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The UK has just banned default passwords, and so should we


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British lawmakers are tired of it shit internet stuff passwords and pass laws with harsh punishments and prohibitions to prove it. New legislation, introduced in the UK Parliament this week, would ban universal default passwords and work to create what supporters call a “firewall around everyday technology”.

In particular, the law, called the Product Safety and Telecommunications Infrastructure Act (PSTI), would require unique passwords for Internet-connected devices and prevent those passwords from being reset to universal factory settings. The bill would also force companies to increase transparency when their products require security updates and patches, a practice currently used by only 20 percent of firms, according to a statement attached to the law.

These heightened security proposals would be overseen by a sharp-toothed regulator: companies that refuse to adhere to safety standards could reportedly face fines of £ 10 million or four per cent of their global revenue.

“Hackers are trying to break into people’s smart devices every day,” said Julia Lopez, Britain’s media, data and digital infrastructure minister. statement. “Most of us assume that a product is safe and secure if it is for sale. However, many are not, which puts too many of us at risk of fraud and theft. ”

The rules would try to deal meaningfully with what has become a scourge of weak IoT passwords that are increasingly vulnerable to attackers. And we are not talking about weak, but helpful passwords. According to In a 2020 report conducted by cybersecurity company Symantec, 55% of the IoT passwords used in IoT attacks were “123456”. Another 3% of attacked devices had an “admin” password. IoT devices are known beyond passwords. Recently report Palo Alto Networks has found that 98% of all IoT device traffic is unencrypted.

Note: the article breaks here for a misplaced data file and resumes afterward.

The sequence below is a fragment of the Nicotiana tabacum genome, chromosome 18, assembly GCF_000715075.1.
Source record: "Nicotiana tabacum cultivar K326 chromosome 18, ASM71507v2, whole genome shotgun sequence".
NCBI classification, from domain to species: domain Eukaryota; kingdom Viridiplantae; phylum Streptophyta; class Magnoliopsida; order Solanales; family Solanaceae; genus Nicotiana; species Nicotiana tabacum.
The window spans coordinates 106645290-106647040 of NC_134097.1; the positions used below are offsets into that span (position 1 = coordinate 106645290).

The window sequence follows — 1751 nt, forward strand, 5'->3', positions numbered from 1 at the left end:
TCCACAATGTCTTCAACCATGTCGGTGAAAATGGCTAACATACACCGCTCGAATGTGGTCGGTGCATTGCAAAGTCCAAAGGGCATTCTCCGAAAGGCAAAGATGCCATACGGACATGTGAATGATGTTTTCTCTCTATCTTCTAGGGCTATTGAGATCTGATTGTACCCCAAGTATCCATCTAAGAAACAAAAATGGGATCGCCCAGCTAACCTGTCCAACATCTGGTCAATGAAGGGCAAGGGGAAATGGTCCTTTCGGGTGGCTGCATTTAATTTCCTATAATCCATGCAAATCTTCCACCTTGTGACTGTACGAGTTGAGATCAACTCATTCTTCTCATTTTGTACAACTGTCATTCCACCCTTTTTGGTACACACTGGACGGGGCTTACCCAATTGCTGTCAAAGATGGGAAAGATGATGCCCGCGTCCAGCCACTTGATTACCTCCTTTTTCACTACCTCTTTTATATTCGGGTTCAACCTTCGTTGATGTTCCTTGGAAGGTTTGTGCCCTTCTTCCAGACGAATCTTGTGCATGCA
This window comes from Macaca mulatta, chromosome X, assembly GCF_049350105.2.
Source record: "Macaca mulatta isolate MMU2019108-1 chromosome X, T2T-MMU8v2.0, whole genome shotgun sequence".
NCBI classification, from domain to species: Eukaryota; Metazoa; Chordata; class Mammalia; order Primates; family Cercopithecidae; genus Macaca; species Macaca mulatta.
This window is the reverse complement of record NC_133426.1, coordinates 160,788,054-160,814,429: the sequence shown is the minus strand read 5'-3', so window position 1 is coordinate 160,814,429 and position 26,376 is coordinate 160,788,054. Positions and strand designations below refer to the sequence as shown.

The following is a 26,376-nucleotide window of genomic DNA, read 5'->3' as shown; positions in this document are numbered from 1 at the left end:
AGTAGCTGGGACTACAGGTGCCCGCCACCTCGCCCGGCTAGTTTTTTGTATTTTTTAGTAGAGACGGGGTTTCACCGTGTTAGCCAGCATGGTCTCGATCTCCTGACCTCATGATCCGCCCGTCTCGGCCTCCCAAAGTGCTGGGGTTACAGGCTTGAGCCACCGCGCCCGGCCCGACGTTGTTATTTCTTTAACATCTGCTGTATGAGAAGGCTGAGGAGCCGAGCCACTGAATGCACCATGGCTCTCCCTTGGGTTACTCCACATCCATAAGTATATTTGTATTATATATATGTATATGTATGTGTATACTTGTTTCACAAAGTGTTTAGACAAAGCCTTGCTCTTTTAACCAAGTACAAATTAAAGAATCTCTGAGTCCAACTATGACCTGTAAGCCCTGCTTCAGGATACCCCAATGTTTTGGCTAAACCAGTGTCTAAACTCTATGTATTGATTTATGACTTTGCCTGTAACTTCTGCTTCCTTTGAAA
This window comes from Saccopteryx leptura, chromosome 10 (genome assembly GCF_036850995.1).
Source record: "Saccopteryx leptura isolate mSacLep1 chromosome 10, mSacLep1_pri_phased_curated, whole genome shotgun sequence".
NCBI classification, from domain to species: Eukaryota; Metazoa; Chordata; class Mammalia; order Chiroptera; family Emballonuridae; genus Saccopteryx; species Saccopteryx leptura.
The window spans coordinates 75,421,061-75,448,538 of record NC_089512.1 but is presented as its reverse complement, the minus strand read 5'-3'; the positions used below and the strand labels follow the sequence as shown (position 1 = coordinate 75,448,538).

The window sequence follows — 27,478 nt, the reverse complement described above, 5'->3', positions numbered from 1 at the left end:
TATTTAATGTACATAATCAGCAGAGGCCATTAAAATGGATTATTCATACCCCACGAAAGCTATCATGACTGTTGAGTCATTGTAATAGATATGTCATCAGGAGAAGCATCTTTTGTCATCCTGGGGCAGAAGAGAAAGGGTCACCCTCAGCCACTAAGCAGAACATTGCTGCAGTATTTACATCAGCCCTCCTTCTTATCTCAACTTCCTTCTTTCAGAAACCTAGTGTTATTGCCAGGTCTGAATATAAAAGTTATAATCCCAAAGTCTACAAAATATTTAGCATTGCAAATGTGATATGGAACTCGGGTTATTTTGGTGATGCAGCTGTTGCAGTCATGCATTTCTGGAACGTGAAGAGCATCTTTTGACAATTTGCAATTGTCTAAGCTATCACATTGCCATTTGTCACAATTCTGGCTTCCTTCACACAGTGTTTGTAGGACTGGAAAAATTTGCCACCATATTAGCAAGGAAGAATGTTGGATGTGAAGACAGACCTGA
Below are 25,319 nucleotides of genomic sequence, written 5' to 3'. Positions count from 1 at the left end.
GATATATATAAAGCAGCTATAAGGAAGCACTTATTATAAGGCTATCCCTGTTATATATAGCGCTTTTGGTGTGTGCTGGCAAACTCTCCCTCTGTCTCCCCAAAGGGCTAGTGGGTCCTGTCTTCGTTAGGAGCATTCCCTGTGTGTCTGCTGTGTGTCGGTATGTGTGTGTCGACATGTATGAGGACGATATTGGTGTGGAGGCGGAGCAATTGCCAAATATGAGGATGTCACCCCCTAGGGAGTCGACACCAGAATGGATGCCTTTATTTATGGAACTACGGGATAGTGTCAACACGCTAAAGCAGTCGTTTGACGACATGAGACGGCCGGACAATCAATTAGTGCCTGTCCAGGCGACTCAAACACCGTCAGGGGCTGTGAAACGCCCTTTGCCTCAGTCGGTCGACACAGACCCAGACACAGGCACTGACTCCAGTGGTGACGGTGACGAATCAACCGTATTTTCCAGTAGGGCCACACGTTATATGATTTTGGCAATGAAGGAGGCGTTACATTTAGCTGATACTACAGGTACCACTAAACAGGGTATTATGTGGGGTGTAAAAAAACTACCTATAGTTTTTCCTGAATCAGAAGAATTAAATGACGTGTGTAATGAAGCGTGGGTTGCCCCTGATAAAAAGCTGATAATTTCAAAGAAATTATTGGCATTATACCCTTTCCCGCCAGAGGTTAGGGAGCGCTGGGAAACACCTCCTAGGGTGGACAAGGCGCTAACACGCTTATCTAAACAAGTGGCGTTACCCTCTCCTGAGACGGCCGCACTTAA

The problem is only getting worse, especially as smart home devices are gaining mass popularity and becoming more affordable. Although estimates vary, the total number of global IoT devices could rise to over 20 billion by 2030. This is already turning into more attacks. Just two months ago, Kaspersky Labs said Threat Post it there was detected 1.5 billion IoT attacks in the first half of 2021 alone. That’s twice as many as were detected in the last six months of 2020.

IoT companies also routinely try to shift the blame on customers when their poor security practices lead to breaches or hacks. That was, perhaps the most famous, case with the security company Ring for smart homes, which tried it TO CLAIM the increase in compromised accounts was the result of password reuse. In response, Ring and its owner Amazon found themselves under attack by a class action lawsuit lawsuit filed in late 2019 accusing the company of negligence for failing to properly insure its devices. For how much it’s worth, Ring has since it made some sense improvements in the security department, including requesting two-factor authentication on new devices and, more recently, end-to-end additions encryption.

The British approach to passwords without nonsense could serve as an example for copying in the US and elsewhere. The United States actually passed a significant account for IoT security last year, but has stopped issuing penalties or bans on weak passwords. Instead, the legislation, the so-called Law on Improving Cyber ​​Security of the Internet of Things, instructs the National Institute of Standards and Technology of the Ministry of Trade to establish a minimum set of safety requirements for IoT devices and to update these standards every five years.

The law also requires contractors to establish a vulnerability detection policy. But while these provisions are a step in the right direction, they are largely limited firms doing business with the federal government.

In contrast, a bill proposed by the UK would cover a far wider scope division and producers and, more importantly, provide clear monetary sticks to achieve compliance. Incentives and carrots are just useful until a certain point. Security is failing, however, especially with the cheap ones IoT devices, are nothing new and so far have mostly not responded to any market nudges. Instead, clear penalties, or at least a threat to them, could offer a path to real change.



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Naveen Kumar

Friendly communicator. Music maven. Explorer. Pop culture trailblazer. Social media practitioner.

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